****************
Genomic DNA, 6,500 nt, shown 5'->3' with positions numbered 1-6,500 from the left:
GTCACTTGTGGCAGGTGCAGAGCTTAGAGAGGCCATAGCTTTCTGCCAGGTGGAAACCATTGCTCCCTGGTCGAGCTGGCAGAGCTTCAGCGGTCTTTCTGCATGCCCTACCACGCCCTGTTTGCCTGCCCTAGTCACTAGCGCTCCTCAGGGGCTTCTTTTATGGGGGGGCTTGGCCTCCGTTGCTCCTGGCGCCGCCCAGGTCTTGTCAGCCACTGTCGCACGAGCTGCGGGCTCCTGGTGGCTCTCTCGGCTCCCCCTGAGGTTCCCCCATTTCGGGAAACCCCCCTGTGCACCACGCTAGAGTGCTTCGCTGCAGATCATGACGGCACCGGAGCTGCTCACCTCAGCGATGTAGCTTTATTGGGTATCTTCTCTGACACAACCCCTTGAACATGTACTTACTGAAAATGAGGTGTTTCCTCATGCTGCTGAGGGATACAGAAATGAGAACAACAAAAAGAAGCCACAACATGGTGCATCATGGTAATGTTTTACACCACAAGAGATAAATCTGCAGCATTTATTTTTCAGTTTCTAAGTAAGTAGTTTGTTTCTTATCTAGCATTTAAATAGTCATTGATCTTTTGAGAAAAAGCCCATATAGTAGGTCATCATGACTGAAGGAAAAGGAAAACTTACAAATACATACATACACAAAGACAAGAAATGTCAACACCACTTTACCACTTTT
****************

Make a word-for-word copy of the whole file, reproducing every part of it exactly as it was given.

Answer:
Genomic DNA, 6,500 nt, shown 5'->3' with positions numbered 1-6,500 from the left:
GTCACTTGTGGCAGGTGCAGAGCTTAGAGAGGCCATAGCTTTCTGCCAGGTGGAAACCATTGCTCCCTGGTCGAGCTGGCAGAGCTTCAGCGGTCTTTCTGCATGCCCTACCACGCCCTGTTTGCCTGCCCTAGTCACTAGCGCTCCTCAGGGGCTTCTTTTATGGGGGGGCTTGGCCTCCGTTGCTCCTGGCGCCGCCCAGGTCTTGTCAGCCACTGTCGCACGAGCTGCGGGCTCCTGGTGGCTCTCTCGGCTCCCCCTGAGGTTCCCCCATTTCGGGAAACCCCCCTGTGCACCACGCTAGAGTGCTTCGCTGCAGATCATGACGGCACCGGAGCTGCTCACCTCAGCGATGTAGCTTTATTGGGTATCTTCTCTGACACAACCCCTTGAACATGTACTTACTGAAAATGAGGTGTTTCCTCATGCTGCTGAGGGATACAGAAATGAGAACAACAAAAAGAAGCCACAACATGGTGCATCATGGTAATGTTTTACACCACAAGAGATAAATCTGCAGCATTTATTTTTCAGTTTCTAAGTAAGTAGTTTGTTTCTTATCTAGCATTTAAATAGTCATTGATCTTTTGAGAAAAAGCCCATATAGTAGGTCATCATGACTGAAGGAAAAGGAAAACTTACAAATACATACATACACAAAGACAAGAAATGTCAACACCACTTTACCACTTTT